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Subject: 'Aida' West / 'Aida' East
From: janosG <[log in to unmask]>
Reply-To:janosG <[log in to unmask]>
Date:Thu, 10 Nov 2016 16:58:38 -0800

text/plain (46 lines)

Zambello's Aida Offers Rare Look Into Opera's Heart

          By Janos Gereben

SAN FRANCISCO – Even across a distance of four decades, the memory of Leonard Bernstein's musical insight and charming theatricality remains vividly in mind, prompted especially by the opening performance on Nov. 5 of a newSan Francisco Opera production of Verdi's/Aida/ <>in the War Memorial Opera House. This premiere was a co-production withWashington National Opera <>,Seattle Opera <>, andMinnesota Opera <http://minnesota%20opera/>, to be performed later at the other venues.

The Bernstein flashback came from the last of hisNorton Lectures at Harvard <>,"The Poetry of the Earth," <>which he began by playing a few notes from the "phony Egyptian ballet music" of/Aida. /Then he//stopped and asked if the audience thought he had gone mad playing this excerpt at a lecture about Stravinsky's/Oedipus Rex/.

He then went on to sing (yes) the Aida-Amneris duet, translating and explaining the text all at the same time, questioning what constitutes sincerity in music, and finally - about 90 minutes later - exclaiming in triumph that the "power of the unconscious" revealed to him the reason for connecting Verdi and Stravinsky.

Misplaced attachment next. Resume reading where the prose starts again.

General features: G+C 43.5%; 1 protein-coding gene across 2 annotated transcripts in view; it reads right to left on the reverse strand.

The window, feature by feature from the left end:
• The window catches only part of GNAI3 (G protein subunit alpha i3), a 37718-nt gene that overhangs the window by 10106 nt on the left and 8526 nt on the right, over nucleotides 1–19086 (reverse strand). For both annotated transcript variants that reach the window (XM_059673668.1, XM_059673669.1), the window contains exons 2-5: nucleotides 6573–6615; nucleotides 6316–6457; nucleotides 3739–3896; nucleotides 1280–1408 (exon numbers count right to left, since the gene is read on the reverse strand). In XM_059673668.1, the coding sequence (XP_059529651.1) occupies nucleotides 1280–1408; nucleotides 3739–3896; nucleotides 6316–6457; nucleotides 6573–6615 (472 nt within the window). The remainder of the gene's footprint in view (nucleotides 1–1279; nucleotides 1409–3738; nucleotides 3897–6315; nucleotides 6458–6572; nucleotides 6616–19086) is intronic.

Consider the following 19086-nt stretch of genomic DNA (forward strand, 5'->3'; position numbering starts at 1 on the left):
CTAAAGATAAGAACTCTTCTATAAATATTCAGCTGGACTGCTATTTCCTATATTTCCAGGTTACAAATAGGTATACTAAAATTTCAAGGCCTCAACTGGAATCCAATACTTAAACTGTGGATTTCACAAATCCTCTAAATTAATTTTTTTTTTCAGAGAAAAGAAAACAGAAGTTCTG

They both deal with  the confrontation of  "the power and the pity," Bernstein explained, singing (an octave lower than a mezzo would) as a desperate Aida, begging Amneris: "You are mighty, and all I have is this love… Spare my despairing heart." Bernstein's message: More than the spectacle, the human drama is the key to both/Aida/and/Oedipus Rex/.

There is such potential musical-dramatic depth to Verdi's opera, rarely realized, but in San Francisco, directorFrancesca Zambello <>clearly aimed for it, writing in the program notes: "/Aida/is part of the fabric of my being. I first experienced it with huge forces, but as I have come to work on it many times as an adult, I realized it is actually a chamber piece with a huge Triumphal Scene parked in the middle of the story." <snip>



Metropolitan Opera, New York


Soon after the curtain rises in Verdi's +Aida+, the warrior-hero sings an ode to his beloved, calling the pseudo slave-girl "celestial." When the Met revived its mock-Egyptian, hyper-conventional 28-year-old staging of this masterpiece on Saturday, however, matters seemed a bit earthbound.

Vital drama was turned into a lavish kitsch-spectacular. The proceedings recalled oh-so-grand opera as depicted in those perennial New Yorker cartoons.

The stage squirmed with prancing priestesses worthy of Busby Berkeley, martial spear-carriers making and re-making their rounds and fleshy-flashy hoochy-coochy intruders slinking out of context. Everyone preened unabashedly within Gianni Quaranta's stately décors. Everyone struck picturesque poses, marched solemnly and danced, after a fashion, all in accordance with Sonja Frisell's original movement plan (now overseen by Stephen Pickover). The basic action – and inaction – may not have looked much different when the opera had its premiere in 1867.  <snip>

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